I might be wrong, but I thought Giovanni di Pico di Mirandola was the one who introduced or popularized Kabbalistic concepts to Christian thinkers. I have long-loved the poet Matteo Maria Boiardo and it is either his nephew or second cousin (the family timelines I researched still are in dispute) that might have introduced some Kabbalalic concepts to Christian learning. A historical text that might be of interest, if Rennaissance roots of Kabbalah literature is what people might like:

http://mithridates.org/index.html#_Recovering_a_forgotten

The Jewish community in Ferarra under Niccolo and his succeeding sons Leonello, Borso and Ercole were a stable source of revenue. I am uncertain of how exactly right the interplay of ideas might be historically traced. I looked quickly at the above site and it may suggest or help with questions you have--coming from understanding of the differences in the cultural adaptation of the 'tree of life' or "kabbalah." The communities of Italian Catholicism and Jewish scholars were separated by tradition and religious segregations of that day.

Getting back to general information on Kabbalah or Tree of Life writings historically:

If you cannot get Israel Regarde's Garden of Pomegranates book free or of little expense, here's a site that McGregor's translation of 1912 of 'the Mystical Kabbalah' among others for free--and I'll check again, but I do believe McGregor and Israel Regarde's work in the Golden Dawn-derived systems might be similar:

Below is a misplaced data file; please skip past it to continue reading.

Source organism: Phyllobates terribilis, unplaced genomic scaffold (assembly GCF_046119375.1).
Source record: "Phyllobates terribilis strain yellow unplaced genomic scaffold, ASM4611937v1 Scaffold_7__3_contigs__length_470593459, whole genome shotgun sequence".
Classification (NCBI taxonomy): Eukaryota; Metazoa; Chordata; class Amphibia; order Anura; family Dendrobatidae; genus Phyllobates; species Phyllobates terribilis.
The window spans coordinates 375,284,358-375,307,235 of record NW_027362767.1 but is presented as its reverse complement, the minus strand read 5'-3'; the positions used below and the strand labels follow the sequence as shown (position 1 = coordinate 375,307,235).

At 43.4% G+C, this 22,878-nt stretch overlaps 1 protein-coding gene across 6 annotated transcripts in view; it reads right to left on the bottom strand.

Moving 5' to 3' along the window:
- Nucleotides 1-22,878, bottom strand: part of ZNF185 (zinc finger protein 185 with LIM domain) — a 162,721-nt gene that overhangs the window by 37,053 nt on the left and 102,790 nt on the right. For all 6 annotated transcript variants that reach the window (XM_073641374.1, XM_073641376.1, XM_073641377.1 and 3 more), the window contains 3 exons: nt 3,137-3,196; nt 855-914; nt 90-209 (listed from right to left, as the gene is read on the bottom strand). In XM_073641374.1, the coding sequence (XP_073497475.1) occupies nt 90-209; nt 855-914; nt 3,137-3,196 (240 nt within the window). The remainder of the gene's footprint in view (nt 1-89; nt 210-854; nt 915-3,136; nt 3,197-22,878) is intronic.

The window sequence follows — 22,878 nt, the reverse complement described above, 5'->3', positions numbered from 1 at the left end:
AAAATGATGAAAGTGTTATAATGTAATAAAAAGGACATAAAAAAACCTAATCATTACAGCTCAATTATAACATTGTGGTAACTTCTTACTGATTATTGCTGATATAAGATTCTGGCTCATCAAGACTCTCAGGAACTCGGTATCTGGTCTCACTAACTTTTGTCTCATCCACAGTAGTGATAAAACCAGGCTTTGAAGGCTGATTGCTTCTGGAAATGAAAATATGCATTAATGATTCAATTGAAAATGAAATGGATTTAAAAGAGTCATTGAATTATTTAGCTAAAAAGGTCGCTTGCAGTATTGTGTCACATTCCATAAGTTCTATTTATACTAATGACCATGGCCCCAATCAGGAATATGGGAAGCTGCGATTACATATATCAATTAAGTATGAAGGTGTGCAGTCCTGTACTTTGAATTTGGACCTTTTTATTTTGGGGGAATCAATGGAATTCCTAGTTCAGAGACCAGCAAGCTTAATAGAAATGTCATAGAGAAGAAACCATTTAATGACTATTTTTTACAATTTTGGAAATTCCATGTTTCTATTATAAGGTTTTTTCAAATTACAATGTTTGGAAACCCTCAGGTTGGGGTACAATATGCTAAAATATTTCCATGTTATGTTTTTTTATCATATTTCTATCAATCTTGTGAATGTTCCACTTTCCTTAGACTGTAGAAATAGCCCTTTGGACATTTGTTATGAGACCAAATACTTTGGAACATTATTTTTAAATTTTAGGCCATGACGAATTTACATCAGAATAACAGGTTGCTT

http://www.sacred-texts.com/jud/index.htm#kabbalah

A personal note for me: as pleasant and beautiful as some of Dion Fortune's books are, she is really really Western Christian in her writing...and so I could see her work being harmonious with someone who uses a Rider Waite Smith-derived (or Golden Dawn-based) tarot and invokes Western angels, etc.. I found her work and Gareth Knight's writing on tarot/tree-of-life meditations very lyrical. But after looking through her book on Kabbalah and others (Psychic Self Defense, etc.), it wasn't anything new to what I've already had in my bookshelf.

If you are like me and enjoy also sometimes using Italianate-styled or Spanish Marseilles or Continental tarot reading systems for others and self, the use 'tree of life' meditations might not work.

However, interested students of Western-derived systems might also find a related bit interesting...showing Golden Dawn, Ceremonial Magic, Christian Kabbalah, etc., historical interplay...or the interested mix between Dion Fortune, Israel Regardie and MacGregor Mathers, etc...the below note shows Dion Fortune thought the Garden of Pomegranates was going to be a classic occult writing...

http://www.sria.org/dion_on_regardie.htm

Sorry if this horde of links might be too much info--but I thought one or two might assist?

Best regards,

Cerulean_Damselfly